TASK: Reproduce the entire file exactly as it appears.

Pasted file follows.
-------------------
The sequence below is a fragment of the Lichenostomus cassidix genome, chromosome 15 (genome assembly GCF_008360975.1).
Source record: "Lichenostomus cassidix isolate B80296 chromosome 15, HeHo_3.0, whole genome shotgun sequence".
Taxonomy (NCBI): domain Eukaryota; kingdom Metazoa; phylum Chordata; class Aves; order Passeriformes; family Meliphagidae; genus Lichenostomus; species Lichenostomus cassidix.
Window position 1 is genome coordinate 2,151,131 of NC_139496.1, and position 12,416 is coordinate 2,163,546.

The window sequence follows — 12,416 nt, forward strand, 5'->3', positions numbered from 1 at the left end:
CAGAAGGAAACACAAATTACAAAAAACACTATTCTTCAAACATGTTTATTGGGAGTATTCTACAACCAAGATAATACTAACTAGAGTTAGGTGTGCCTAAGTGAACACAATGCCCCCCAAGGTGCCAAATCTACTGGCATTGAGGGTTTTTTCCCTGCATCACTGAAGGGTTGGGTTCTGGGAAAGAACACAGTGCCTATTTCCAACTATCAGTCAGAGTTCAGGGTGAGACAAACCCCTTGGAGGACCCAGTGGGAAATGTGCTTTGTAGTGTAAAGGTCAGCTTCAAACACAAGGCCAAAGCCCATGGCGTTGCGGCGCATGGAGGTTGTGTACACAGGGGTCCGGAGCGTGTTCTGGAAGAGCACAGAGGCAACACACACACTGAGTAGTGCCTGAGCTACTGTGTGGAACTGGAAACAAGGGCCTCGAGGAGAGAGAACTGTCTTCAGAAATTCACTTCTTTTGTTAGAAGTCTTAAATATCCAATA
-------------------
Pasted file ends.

The sequence below is a fragment of the Lichenostomus cassidix genome, chromosome 15 (genome assembly GCF_008360975.1).
Source record: "Lichenostomus cassidix isolate B80296 chromosome 15, HeHo_3.0, whole genome shotgun sequence".
Taxonomy (NCBI): domain Eukaryota; kingdom Metazoa; phylum Chordata; class Aves; order Passeriformes; family Meliphagidae; genus Lichenostomus; species Lichenostomus cassidix.
Window position 1 is genome coordinate 2,151,131 of NC_139496.1, and position 12,416 is coordinate 2,163,546.

The window sequence follows — 12,416 nt, forward strand, 5'->3', positions numbered from 1 at the left end:
CAGAAGGAAACACAAATTACAAAAAACACTATTCTTCAAACATGTTTATTGGGAGTATTCTACAACCAAGATAATACTAACTAGAGTTAGGTGTGCCTAAGTGAACACAATGCCCCCCAAGGTGCCAAATCTACTGGCATTGAGGGTTTTTTCCCTGCATCACTGAAGGGTTGGGTTCTGGGAAAGAACACAGTGCCTATTTCCAACTATCAGTCAGAGTTCAGGGTGAGACAAACCCCTTGGAGGACCCAGTGGGAAATGTGCTTTGTAGTGTAAAGGTCAGCTTCAAACACAAGGCCAAAGCCCATGGCGTTGCGGCGCATGGAGGTTGTGTACACAGGGGTCCGGAGCGTGTTCTGGAAGAGCACAGAGGCAACACACACACTGAGTAGTGCCTGAGCTACTGTGTGGAACTGGAAACAAGGGCCTCGAGGAGAGAGAACTGTCTTCAGAAATTCACTTCTTTTGTTAGAAGTCTTAAATATCCAATA